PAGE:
Ed Balls Proposes Tax Cuts To Kick Start Growth
Ed Balls has proposed a series of tax cuts as part of a five point plan to kick start the economy.
The shadow chancellor has called for a reversal of January's rise in VAT (from 17.5 per cent to 20 per cent), an immediate one year cut in VAT of 5 per cent on home improvements and a national insurance holiday for small companies that take on extra workers.
He also said the bank bonus tax should be repeated this year in order to build 25,000 affordable homes and "guarantee a job for 100,000 young people".
And he called for long-term investment projects – schools, roads and transport – to be brought forward in order to create more jobs.
In his speech to the Labour Party conference in Liverpool on Monday, Balls admitted Labour "made mistakes" over banking regulation, the 10p tax rate and immigration. But he said the previous government was not to blame for the economic crisis.
"Don't let anyone tell you that Labour in government was profligate with public money - when we went into the crisis with lower national debt than we inherited in 1997 and lower than America, France, Germany and Japan," he said.
But while Balls attacked the coalition's austerity program, he said Labour would set out "tough fiscal rules" in advance of the next election.
"No matter how much we dislike particular Tory spending cuts or tax rises, we cannot make promises now to reverse them," he said. "I won’t do that and neither will any of my shadow cabinet colleagues."
And he announced any windfall gained from selling-off publicly owned shares in RBS and Lloyds would be used to pay off the national debt rather than offer "pre-election giveaway" spending on public services.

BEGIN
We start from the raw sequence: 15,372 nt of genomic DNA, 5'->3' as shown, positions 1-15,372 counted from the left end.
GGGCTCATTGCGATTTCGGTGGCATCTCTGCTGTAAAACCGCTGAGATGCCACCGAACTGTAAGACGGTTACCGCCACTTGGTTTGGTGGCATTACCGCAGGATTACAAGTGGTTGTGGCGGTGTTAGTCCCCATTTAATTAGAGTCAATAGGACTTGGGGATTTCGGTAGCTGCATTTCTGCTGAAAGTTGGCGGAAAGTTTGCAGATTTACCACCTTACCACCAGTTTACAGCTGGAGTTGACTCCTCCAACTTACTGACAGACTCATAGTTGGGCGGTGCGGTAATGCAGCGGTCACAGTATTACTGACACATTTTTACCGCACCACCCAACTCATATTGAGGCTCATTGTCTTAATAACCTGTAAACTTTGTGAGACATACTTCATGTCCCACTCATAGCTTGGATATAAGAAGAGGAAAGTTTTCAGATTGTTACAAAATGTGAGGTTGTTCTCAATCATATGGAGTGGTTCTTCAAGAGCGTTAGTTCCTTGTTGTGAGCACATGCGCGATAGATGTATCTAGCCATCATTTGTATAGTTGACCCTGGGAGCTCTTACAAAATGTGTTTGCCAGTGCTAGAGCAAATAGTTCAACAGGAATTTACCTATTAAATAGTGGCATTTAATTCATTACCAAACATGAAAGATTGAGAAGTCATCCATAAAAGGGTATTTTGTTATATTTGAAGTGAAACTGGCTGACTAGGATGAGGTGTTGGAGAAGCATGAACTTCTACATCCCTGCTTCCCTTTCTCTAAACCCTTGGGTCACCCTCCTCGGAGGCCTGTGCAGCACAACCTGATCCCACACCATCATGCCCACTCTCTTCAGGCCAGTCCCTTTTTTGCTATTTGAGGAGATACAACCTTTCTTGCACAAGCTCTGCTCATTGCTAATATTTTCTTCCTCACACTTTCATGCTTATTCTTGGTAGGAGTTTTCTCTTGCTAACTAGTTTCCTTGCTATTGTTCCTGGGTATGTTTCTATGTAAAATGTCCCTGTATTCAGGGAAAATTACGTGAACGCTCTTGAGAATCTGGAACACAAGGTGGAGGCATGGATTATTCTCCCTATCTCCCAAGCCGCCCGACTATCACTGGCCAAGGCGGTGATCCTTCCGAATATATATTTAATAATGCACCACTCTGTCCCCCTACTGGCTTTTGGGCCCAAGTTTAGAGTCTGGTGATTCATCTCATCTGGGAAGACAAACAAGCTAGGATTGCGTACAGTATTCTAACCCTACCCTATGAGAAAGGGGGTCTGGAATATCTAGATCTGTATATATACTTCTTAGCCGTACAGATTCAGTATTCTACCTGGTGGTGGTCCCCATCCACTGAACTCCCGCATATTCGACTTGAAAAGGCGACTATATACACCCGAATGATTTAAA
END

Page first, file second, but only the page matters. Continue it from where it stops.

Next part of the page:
"We will commit instead in our manifesto to do the responsible thing and use any windfall gain from the sale of bank shares to repay the national debt," Balls said.
But Treasury minister Justine Greening said Balls was "dangerously addicted to debt" and had failed to set out a realistic plan to tackle the deficit.
"He committed Labour to almost £22 billion of new borrowing this year, taking the deficit back into double digits, and threatening economic stability with higher interest rates and a loss of market confidence," she said.
“This speech failed the credibility test. Everyone can now see that Ed Balls is dangerously addicted to debt. Instead of trying to rebuild Labour’s shattered economic credibility he has committed them to another £21bn of borrowing this year. That would just make the debt crisis even worse, putting our economic stability and jobs at risk."
Balls' speech also appeared to receive a lukewarm reaction from the union Unite. The union's general secretary Len McCluskey warned that Labour "cannot simply be the party that cuts a little less than the Tories".
“Labour must offer a vision of hope with policies that will deliver growth, jobs and fair taxation. It needs to tell the voters straight – Labour will improve your living standards, no more must you fear your children will be worse off than you," he told a fringe meeting at the conference.
The Confederation of British Industry (CBI) said that Balls' proposals for stimulating growth were "worth considering" but questioned their affordability.
“Given that public spending cuts are vital to eradicating the deficit and protecting our triple A credit rating, it is right that Ed Balls commits to new fiscal rules. Labour has not got this right in the past,” said John Cridland, CBI director-general.
“If affordable, some of Mr Balls’ proposals for stimulating growth are worth considering, but they must pass the affordability test. In my view, a VAT cut is not affordable."
i want to apologise but im not goig nto apologise for things i dont belie were mistakes.